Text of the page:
JEFFERSON CITY, Mo. - Jefferson City has won a four-year-old lawsuit stemming from when the city made trash service mandatory.
After the trash service was implemented, residents voted to keep it in 2011, but George Mascengale continued to sue the city in an attempt to overturn the mandatory service.
On Tuesday, an appellate court handed down a verdict that stated the city is within its rights.
City officials say they are pleased by the ruling.
"I think we're happy, feeling vindicated," said Jefferson City attorney Drew Hilpert. "I think the appellate court basically said the way we created the ordinance, that the business is lawful and constitutional. I think we're very happy with that result."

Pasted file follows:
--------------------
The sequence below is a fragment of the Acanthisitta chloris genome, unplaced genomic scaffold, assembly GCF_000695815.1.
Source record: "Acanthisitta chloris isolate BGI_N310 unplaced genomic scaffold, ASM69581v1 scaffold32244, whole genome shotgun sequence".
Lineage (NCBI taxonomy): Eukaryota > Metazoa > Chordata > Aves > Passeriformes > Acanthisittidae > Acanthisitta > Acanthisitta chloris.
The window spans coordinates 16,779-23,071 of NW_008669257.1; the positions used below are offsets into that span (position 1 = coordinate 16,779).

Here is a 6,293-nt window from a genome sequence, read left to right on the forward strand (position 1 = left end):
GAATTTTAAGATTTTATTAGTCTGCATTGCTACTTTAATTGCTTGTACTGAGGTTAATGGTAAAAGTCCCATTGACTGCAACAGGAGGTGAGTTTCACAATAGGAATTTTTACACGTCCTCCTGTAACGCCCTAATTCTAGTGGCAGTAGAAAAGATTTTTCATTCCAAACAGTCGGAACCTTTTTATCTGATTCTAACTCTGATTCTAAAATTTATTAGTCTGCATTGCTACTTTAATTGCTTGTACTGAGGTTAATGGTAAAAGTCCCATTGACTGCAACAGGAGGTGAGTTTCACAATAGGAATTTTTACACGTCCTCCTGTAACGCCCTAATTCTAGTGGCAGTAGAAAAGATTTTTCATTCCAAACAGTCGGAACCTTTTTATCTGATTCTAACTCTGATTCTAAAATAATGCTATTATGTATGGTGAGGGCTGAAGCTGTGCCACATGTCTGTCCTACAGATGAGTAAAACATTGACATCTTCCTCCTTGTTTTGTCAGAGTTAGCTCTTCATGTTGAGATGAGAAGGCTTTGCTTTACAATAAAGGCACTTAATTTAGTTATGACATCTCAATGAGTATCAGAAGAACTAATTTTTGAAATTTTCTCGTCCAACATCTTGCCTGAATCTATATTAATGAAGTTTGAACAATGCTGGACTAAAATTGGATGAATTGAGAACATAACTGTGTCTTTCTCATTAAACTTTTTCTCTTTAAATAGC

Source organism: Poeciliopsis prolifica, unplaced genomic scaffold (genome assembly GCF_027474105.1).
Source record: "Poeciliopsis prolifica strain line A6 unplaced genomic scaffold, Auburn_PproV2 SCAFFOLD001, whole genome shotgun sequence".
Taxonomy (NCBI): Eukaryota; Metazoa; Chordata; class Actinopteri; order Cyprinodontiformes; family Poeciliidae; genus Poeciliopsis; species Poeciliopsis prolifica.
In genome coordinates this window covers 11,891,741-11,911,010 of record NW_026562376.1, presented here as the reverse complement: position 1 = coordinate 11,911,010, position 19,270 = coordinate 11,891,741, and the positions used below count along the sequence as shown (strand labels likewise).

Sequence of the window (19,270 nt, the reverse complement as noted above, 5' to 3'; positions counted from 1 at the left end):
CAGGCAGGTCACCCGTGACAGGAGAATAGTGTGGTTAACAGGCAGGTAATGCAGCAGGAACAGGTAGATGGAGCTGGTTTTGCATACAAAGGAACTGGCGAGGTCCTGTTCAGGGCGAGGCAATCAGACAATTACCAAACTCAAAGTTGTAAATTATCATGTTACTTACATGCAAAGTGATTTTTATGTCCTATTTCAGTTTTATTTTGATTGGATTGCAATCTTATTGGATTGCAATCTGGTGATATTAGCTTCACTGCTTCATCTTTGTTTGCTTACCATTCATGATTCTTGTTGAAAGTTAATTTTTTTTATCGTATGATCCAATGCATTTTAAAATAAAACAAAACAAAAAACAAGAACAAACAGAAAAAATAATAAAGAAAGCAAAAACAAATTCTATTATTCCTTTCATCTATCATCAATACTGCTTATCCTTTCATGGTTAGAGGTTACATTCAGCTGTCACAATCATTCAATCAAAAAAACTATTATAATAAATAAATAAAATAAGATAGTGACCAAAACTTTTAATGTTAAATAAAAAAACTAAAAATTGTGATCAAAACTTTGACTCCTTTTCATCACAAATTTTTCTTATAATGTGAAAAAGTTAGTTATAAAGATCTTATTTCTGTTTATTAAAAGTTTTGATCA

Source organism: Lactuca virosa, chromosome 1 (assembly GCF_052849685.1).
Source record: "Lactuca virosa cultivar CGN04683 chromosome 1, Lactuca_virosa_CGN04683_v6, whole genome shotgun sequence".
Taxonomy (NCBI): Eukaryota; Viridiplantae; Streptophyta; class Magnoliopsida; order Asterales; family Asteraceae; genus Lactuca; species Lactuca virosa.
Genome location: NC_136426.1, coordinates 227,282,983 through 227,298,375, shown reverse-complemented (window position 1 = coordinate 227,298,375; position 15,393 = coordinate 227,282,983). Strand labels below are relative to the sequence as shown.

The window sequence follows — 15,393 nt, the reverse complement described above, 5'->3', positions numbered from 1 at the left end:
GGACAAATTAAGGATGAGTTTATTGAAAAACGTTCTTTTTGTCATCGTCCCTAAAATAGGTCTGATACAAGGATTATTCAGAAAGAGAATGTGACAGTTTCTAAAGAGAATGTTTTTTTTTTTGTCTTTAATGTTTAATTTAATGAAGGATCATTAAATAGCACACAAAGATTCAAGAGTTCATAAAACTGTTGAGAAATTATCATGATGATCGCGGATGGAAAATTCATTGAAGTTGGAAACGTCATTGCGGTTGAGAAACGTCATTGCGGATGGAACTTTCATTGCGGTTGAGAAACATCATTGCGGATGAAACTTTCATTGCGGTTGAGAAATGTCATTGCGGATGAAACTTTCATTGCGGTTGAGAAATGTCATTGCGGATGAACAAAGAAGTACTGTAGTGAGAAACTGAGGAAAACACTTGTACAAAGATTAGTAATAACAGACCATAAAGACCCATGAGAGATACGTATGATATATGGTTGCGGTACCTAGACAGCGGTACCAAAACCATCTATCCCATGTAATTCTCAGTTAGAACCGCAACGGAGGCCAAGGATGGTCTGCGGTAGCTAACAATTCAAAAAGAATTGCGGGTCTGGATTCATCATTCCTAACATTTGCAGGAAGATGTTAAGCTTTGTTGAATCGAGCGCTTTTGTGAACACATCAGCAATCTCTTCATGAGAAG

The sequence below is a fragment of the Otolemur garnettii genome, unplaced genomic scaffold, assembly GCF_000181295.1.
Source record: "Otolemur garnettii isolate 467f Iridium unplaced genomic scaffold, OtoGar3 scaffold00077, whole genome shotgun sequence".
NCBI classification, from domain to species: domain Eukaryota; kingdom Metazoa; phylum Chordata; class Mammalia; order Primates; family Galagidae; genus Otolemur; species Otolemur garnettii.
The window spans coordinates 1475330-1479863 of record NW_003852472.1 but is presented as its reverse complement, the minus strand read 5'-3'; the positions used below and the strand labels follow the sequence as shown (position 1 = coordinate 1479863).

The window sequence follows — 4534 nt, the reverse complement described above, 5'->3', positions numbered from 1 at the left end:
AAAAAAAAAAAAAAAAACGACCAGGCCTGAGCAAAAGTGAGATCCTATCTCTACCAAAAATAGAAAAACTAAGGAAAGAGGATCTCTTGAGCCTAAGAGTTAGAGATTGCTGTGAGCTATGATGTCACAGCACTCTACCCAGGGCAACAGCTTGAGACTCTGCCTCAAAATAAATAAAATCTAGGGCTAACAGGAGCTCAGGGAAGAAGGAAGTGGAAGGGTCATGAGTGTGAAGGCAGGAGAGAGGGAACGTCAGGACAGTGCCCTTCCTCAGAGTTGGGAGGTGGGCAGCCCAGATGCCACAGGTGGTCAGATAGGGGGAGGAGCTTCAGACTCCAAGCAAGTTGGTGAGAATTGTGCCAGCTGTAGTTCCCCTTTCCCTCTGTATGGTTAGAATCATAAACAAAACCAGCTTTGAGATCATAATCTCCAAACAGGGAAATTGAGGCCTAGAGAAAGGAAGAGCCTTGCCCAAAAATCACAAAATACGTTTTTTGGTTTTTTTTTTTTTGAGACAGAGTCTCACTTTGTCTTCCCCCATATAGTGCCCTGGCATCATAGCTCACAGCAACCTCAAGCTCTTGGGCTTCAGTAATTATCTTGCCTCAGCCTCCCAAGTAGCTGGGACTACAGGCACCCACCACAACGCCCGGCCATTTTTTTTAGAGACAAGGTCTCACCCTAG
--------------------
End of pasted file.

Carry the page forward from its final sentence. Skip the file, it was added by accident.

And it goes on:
The city made an agreement with Allied Waste requiring all residents to buy trash service so the city could get a discounted rate. Residents who did not have trash service before were upset and the city responded by saying rates with Allied Waste would be unreasonable if everyone did not buy the service.
Mascengale argued in court he was being taxed, but the court did not agree. The court ruled the city was not taxing residents, instead they were making them pay for a service.
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